Oakley Henderson is a lot like most four-year-olds. She enjoys watching cartoons on her iPad, playing with other kids and looking forward to her first day of kindergarten. However, her life, so far, has been far from normal.
She was born with a rare condition called congenital nephrotic syndrome. Her mother, Stephanie DeBord, learned about the condition when Oakley was two months old. DeBord says she knew Oakley would eventually need a kidney, but she wasn’t expecting it this soon. They’re failing, leaving Oakley taking 25 medications each day.
She doesn’t know how to eat food as she’s been fed through a tube all her life. She’s also unable to spend a lot of time outside for fear of dehydration or possible infections. Oakley is in feeding therapy, speech therapy, takes a growth hormone, blood pressure medicine, undergoes multiple shots every day, and is fed through a tube.
Her family hopes for a living donor, as they’re expected to last longer in a new body than a deceased donor kidney.
In the coming weeks, both of Oakley’s kidneys will be removed and she will undergo dialysis. Her mom’s hope is there will be a donor lined up at the same time, so when Oakley is ready for surgery, her donor will be, too.
According to the Facebook group, an eligible donor for Oakley must:
- Have an O positive or O negative blood type
- Be between 18 and 35 years old
- Not have diabetes, high blood pressure, or a history of cancer
DeBord explains the donor’s medical expenses are covered under her daughter’s insurance.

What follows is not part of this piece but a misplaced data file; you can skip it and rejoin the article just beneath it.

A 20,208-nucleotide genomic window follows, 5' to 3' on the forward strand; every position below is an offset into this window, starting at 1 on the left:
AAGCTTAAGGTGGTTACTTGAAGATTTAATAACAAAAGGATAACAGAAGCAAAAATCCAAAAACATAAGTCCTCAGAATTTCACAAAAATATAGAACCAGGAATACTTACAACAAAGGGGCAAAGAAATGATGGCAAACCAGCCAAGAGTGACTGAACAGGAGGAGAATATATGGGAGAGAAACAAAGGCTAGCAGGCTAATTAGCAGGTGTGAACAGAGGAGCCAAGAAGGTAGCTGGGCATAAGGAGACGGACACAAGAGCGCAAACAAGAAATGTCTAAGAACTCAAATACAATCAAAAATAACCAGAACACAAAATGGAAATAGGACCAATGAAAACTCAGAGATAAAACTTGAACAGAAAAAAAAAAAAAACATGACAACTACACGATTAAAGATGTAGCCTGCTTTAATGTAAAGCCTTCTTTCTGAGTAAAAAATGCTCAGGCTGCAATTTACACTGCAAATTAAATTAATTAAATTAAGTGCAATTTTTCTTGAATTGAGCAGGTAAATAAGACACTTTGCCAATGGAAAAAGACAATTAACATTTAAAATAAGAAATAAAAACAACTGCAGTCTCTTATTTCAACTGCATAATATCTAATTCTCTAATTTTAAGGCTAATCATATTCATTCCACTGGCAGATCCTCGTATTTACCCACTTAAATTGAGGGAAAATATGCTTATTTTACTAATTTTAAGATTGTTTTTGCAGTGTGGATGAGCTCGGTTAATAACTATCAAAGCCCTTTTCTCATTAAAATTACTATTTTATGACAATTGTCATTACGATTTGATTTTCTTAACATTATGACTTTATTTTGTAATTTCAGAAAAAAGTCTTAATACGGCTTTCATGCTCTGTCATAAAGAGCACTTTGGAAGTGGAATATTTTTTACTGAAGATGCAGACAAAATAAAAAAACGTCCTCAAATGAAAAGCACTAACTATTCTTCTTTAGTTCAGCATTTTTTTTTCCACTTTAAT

The page “O+ for Oakley” has gained a lot of support from multiple states. In one of the posts, shared more than 500 times, there is a link to the possible donor form.
DeBord says she never thought her daughter would become one of those stories on Facebook that gets shared hundreds of times, but she says, “it matters and it helps.”
The online form is a Vanderbilt Transplant Center donor form. DeBord explains if you meet the criteria, the center will reach out to you once by phone.
The next step, she’s learned, is the possible donor is sent a blood kit. A person is then responsible for going to a local lab, having the blood drawn and they’ll send it to Vanderbilt. She says she’s thankful for every share.
“There is somebody out there who has the answer to the next 10 years of my child’s life and every share is a change to find it,” she added. “I want her to live her life to the fullest. I want to know I did everything in my power to make sure she was okay.”